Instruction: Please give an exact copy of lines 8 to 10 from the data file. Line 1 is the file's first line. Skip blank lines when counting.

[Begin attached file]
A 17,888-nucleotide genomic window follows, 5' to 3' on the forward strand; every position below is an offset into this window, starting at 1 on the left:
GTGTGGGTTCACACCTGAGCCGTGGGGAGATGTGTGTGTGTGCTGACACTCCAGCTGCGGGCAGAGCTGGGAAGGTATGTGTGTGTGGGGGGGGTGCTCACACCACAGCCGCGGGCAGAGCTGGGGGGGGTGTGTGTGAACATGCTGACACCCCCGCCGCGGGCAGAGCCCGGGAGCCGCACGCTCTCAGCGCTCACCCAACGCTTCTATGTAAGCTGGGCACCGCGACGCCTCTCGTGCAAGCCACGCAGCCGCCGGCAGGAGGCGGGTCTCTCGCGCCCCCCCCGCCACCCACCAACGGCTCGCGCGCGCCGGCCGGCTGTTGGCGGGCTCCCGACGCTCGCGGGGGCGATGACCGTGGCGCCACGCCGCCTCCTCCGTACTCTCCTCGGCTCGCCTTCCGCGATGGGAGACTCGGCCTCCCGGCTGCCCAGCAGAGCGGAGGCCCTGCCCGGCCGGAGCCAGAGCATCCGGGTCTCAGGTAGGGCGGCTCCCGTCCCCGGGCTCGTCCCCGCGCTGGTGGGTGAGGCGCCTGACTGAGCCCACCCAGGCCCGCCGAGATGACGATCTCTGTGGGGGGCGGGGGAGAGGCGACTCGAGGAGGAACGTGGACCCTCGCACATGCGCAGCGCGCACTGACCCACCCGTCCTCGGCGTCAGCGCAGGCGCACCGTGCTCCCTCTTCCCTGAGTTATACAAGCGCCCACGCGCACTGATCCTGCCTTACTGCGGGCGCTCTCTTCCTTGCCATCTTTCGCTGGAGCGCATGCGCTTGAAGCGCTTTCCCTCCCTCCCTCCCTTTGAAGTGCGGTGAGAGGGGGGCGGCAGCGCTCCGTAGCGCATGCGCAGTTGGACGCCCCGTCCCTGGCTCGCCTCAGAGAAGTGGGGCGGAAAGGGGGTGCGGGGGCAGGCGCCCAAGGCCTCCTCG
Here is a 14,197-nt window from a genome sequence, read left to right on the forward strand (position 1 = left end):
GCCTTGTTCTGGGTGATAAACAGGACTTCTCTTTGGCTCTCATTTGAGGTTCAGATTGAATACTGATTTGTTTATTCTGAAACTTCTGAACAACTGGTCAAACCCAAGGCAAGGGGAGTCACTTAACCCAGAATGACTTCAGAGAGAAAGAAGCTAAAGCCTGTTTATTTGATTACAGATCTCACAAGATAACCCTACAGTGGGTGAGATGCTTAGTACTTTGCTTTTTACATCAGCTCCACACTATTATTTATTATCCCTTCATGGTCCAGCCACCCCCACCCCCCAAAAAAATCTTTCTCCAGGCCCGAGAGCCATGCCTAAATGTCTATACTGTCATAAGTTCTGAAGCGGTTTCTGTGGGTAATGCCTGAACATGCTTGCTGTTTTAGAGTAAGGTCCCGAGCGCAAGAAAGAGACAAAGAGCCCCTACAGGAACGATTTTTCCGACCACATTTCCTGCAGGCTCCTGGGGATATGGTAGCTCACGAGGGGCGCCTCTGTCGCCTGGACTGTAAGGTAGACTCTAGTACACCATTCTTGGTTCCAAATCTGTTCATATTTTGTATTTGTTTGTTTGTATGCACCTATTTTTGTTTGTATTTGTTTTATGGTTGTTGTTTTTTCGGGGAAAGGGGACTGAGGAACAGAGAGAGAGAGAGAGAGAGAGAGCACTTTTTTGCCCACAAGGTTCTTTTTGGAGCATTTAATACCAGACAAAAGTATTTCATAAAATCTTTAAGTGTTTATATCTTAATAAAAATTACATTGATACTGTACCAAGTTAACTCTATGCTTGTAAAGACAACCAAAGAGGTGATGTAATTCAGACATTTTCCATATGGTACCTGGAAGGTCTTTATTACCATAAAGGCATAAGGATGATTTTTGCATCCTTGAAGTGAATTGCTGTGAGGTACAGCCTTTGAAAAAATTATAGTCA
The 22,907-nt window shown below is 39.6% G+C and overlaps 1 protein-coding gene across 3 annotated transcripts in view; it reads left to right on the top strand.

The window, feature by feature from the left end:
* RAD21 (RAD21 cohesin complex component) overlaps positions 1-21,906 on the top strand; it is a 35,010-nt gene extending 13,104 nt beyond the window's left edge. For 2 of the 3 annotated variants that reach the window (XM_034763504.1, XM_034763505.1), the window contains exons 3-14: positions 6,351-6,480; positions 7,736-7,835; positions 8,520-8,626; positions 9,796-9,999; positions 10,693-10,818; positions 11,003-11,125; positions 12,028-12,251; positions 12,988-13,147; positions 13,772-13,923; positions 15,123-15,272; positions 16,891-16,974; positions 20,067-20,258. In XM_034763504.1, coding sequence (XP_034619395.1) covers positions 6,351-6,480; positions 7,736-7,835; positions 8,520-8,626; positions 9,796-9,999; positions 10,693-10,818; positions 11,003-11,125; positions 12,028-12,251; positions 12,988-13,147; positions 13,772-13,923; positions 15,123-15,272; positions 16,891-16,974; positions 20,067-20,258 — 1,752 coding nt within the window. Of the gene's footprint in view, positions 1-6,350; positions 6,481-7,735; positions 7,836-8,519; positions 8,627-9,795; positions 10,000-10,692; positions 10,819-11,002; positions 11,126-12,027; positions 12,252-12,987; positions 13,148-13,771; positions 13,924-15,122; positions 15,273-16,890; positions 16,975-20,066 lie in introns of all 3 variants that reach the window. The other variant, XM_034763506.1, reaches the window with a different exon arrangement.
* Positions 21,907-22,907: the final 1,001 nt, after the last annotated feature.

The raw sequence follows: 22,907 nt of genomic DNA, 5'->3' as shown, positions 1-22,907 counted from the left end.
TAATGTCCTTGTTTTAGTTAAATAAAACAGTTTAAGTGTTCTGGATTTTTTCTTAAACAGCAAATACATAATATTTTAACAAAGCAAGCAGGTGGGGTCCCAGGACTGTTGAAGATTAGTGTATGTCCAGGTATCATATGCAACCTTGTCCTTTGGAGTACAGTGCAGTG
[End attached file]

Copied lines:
* Positions 21,907-22,907: the final 1,001 nt, after the last annotated feature.

The raw sequence follows: 22,907 nt of genomic DNA, 5'->3' as shown, positions 1-22,907 counted from the left end.
TAATGTCCTTGTTTTAGTTAAATAAAACAGTTTAAGTGTTCTGGATTTTTTCTTAAACAGCAAATACATAATATTTTAACAAAGCAAGCAGGTGGGGTCCCAGGACTGTTGAAGATTAGTGTATGTCCAGGTATCATATGCAACCTTGTCCTTTGGAGTACAGTGCAGTG